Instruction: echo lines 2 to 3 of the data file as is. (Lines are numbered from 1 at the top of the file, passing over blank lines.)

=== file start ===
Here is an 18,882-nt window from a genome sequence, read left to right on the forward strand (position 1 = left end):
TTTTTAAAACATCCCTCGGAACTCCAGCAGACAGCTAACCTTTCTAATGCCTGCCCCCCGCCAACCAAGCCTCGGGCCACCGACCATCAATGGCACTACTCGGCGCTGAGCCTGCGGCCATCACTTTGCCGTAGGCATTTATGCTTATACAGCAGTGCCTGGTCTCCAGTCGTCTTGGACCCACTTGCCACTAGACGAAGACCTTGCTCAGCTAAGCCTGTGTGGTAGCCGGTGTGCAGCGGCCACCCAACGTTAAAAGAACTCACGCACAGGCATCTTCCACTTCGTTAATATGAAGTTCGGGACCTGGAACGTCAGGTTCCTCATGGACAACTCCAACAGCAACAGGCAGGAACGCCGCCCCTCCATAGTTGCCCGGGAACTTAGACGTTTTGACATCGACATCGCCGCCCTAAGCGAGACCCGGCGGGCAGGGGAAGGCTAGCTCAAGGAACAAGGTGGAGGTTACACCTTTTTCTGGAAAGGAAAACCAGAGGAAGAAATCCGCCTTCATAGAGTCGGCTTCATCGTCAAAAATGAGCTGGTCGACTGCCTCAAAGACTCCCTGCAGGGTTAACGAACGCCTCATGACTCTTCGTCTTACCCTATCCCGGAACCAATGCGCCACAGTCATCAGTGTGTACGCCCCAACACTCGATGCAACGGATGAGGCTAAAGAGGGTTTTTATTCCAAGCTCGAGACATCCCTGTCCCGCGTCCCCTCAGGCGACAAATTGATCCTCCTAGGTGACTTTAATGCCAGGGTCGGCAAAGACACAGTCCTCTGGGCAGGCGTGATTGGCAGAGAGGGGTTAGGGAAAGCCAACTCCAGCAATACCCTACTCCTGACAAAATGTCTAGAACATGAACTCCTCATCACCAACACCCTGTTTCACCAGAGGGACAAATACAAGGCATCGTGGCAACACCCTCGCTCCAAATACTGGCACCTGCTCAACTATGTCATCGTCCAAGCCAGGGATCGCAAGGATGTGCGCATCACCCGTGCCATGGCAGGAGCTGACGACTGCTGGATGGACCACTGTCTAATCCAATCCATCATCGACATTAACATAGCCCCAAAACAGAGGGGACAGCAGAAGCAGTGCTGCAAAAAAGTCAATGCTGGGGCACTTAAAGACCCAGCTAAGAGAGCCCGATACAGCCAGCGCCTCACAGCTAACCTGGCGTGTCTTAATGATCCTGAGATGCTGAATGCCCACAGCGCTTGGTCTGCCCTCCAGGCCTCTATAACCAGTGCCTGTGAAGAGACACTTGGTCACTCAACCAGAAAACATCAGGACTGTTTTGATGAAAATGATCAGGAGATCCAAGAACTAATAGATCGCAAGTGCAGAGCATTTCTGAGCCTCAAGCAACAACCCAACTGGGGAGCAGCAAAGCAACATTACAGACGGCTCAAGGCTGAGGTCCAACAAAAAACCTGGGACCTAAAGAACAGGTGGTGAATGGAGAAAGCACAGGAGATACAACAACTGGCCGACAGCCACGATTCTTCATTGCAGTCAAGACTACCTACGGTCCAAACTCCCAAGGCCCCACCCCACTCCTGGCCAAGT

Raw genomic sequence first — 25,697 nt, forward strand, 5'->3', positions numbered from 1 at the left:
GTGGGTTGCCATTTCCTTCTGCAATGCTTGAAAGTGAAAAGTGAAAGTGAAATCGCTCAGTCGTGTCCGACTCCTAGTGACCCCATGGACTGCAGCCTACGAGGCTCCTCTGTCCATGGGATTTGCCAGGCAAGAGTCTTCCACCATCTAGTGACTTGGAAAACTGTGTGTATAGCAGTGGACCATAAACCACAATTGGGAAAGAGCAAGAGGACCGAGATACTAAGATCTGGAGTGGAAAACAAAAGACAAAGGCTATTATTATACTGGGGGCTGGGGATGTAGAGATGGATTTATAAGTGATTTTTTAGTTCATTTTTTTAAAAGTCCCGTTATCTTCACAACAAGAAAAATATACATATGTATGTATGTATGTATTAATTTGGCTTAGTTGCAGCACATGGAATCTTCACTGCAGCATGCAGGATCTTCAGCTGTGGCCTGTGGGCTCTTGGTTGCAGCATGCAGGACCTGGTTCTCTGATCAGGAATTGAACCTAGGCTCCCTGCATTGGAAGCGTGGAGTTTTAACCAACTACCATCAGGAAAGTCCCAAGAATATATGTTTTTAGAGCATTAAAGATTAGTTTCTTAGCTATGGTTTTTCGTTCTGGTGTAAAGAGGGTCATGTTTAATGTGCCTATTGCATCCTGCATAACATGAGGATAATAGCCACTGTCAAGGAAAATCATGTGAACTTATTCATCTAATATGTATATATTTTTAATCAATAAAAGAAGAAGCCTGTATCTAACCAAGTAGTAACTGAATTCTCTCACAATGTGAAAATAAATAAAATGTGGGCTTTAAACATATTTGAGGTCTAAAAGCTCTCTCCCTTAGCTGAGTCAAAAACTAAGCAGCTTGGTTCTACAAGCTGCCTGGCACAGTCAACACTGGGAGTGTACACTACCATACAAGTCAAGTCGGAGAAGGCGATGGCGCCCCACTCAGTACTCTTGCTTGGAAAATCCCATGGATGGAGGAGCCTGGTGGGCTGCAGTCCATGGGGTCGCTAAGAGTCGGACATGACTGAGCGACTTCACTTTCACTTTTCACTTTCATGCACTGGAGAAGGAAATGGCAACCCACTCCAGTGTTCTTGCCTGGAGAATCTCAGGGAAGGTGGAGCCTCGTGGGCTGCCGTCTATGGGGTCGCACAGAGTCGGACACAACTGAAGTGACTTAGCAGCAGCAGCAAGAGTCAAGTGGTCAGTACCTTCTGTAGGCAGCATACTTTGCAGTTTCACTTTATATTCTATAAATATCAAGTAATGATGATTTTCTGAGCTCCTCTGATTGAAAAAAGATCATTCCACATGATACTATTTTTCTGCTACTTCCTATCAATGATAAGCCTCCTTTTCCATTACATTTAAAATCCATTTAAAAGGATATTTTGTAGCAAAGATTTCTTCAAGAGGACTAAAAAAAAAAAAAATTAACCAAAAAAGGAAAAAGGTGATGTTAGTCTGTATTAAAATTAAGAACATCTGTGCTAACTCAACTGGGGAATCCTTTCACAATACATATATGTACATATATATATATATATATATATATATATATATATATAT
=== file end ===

TTTTTAAAACATCCCTCGGAACTCCAGCAGACAGCTAACCTTTCTAATGCCTGCCCCCCGCCAACCAAGCCTCGGGCCACCGACCATCAATGGCACTACTCGGCGCTGAGCCTGCGGCCATCACTTTGCCGTAGGCATTTATGCTTATACAGCAGTGCCTGGTCTCCAGTCGTCTTGGACCCACTTGCCACTAGACGAAGACCTTGCTCAGCTAAGCCTGTGTGGTAGCCGGTGTGCAGCGGCCACCCAACGTTAAAAGAACTCACGCACAGGCATCTTCCACTTCGTTAATATGAAGTTCGGGACCTGGAACGTCAGGTTCCTCATGGACAACTCCAACAGCAACAGGCAGGAACGCCGCCCCTCCATAGTTGCCCGGGAACTTAGACGTTTTGACATCGACATCGCCGCCCTAAGCGAGACCCGGCGGGCAGGGGAAGGCTAGCTCAAGGAACAAGGTGGAGGTTACACCTTTTTCTGGAAAGGAAAACCAGAGGAAGAAATCCGCCTTCATAGAGTCGGCTTCATCGTCAAAAATGAGCTGGTCGACTGCCTCAAAGACTCCCTGCAGGGTTAACGAACGCCTCATGACTCTTCGTCTTACCCTATCCCGGAACCAATGCGCCACAGTCATCAGTGTGTACGCCCCAACACTCGATGCAACGGATGAGGCTAAAGAGGGTTTTTATTCCAAGCTCGAGACATCCCTGTCCCGCGTCCCCTCAGGCGACAAATTGATCCTCCTAGGTGACTTTAATGCCAGGGTCGGCAAAGACACAGTCCTCTGGGCAGGCGTGATTGGCAGAGAGGGGTTAGGGAAAGCCAACTCCAGCAATACCCTACTCCTGACAAAATGTCTAGAACATGAACTCCTCATCACCAACACCCTGTTTCACCAGAGGGACAAATACAAGGCATCGTGGCAACACCCTCGCTCCAAATACTGGCACCTGCTCAACTATGTCATCGTCCAAGCCAGGGATCGCAAGGATGTGCGCATCACCCGTGCCATGGCAGGAGCTGACGACTGCTGGATGGACCACTGTCTAATCCAATCCATCATCGACATTAACATAGCCCCAAAACAGAGGGGACAGCAGAAGCAGTGCTGCAAAAAAGTCAATGCTGGGGCACTTAAAGACCCAGCTAAGAGAGCCCGATACAGCCAGCGCCTCACAGCTAACCTGGCGTGTCTTAATGATCCTGAGATGCTGAATGCCCACAGCGCTTGGTCTGCCCTCCAGGCCTCTATAACCAGTGCCTGTGAAGAGACACTTGGTCACTCAACCAGAAAACATCAGGACTGTTTTGATGAAAATGATCAGGAGATCCAAGAACTAATAGATCGCAAGTGCAGAGCATTTCTGAGCCTCAAGCAACAACCCAACTGGGGAGCAGCAAAGCAACATTACAGACGGCTCAAGGCTGAGGTCCAACAAAAAACCTGGGACCTAAAGAACAGGTGGTGAATGGAGAAAGCACAGGAGATACAACAACTGGCCGACAGCCACGATTCTTCATTGCAGTCAAGACTACCTACGGTCCAAACTCCCAAGGCCCCACCCCACTCCTGGCCAAGT

Raw genomic sequence first — 25,697 nt, forward strand, 5'->3', positions numbered from 1 at the left: